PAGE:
Re: [rest-discuss] Seeking feedback on the Blinksale API
- On Oct 2, 2006, at 8:37 AM, Mark Baker wrote:
> On 10/1/06, Roy T. Fielding <fielding@...> wrote:Both. That is just a summary. The real constraint you are looking
> > Well, so do I. Self-descriptive means that the type is registered
> > the registry points to a specification and the specification
> > how to process the data according to its intent.
> Ok, which one is it? 8-)
> "REST enables intermediate processing by constraining messages to be
> self-descriptive: interaction is stateless between requests, standard
> methods and media types are used to indicate semantics and exchange
> information, and responses explicitly indicate cacheability."
for is under 5.2.1:
REST provides a hybrid of all three options by focusing on a
shared understanding of data types with metadata, but limiting
the scope of what is revealed to a standardized interface.
REST components communicate by transferring a representation of
a resource in a format matching one of an evolving set of standard
data types, selected dynamically based on the capabilities or
desires of the recipient and the nature of the resource. Whether
the representation is in the same format as the raw source, or is
derived from the source, remains hidden behind the interface. ...
This is one of those gray areas of increasing RESTfulness that will
doubtless drive some people nuts. The problem is that I can't say
"REST requires media types to be registered" because both Internet
media types and the registry controlled by IANA are a specific
architecture's instance of the style -- they could just as well be
replaced by some other mechanism for metadata description.
The broader question is what does it take to create an *evolving*
set of standard data types? Obviously, I can't say that all data
types have to be *the* standard before they are used in a REST-based
architecture. At the same time, I do require enough standardization
to allow the data format sent to be understood as such by the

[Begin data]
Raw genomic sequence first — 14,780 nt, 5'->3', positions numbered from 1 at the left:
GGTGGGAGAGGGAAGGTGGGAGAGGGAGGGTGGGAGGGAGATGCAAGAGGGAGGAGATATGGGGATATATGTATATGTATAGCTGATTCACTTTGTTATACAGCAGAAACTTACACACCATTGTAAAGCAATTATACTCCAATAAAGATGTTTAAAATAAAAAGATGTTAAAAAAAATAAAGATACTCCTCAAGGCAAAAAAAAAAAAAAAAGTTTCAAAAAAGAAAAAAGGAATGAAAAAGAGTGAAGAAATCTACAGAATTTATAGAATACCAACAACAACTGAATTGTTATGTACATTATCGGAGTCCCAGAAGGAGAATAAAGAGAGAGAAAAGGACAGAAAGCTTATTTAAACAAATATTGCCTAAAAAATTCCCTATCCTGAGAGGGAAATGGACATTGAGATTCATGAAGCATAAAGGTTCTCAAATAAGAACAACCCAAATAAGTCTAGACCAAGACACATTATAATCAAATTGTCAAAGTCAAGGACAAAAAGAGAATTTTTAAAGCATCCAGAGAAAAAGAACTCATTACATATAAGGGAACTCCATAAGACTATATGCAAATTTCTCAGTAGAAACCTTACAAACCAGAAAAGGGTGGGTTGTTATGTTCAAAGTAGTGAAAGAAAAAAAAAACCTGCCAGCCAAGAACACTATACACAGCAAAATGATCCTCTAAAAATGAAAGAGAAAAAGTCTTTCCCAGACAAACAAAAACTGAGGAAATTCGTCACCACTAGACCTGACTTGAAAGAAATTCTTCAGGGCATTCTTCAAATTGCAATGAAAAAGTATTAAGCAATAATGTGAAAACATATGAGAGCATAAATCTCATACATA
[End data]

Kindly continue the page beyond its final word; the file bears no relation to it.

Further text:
recipient. Hence, both sender and recipient agree to a common
registration authority (the standard) for associating media types
with data format descriptions. The degree to which the format chosen
is a commonly accepted standard is less important than making sure
that the sender and recipient agree to the same thing, and that's
all I meant by an evolving set of standard data types.
Sure, it is easier to deploy the use of a commonly understood data
format. However, it is also more efficient to use a format
that is more specifically intended for a given application.
Where those two trade-offs intersect is often dependent on the
application. REST does not demand that everyone agree on a single
format for the exchange of data -- only that the participants in the
communication agree. Beyond that, designers need to apply their
own common sense and choose/create the best formats for the job.
If we want to call one more RESTful than the other, then we have
to take the goal of evolution into account. I would say it is more
RESTful to use a specific standard type when applicable or to define
a new type that is specific to a given purpose AND intended to be
standardized for that application type (i.e., proprietary types are
less RESTful than industry-wide standard types, but new standard
types are not less RESTful than old standard types). But that is
really only my personal preference, since the style does not
constrain REST-based architectures to a single standard.
>>>>> "Scott" == Scott Chapman <scott_list@...> writes:Scott> I've heard that you can't "log out" of a HTTP auth session,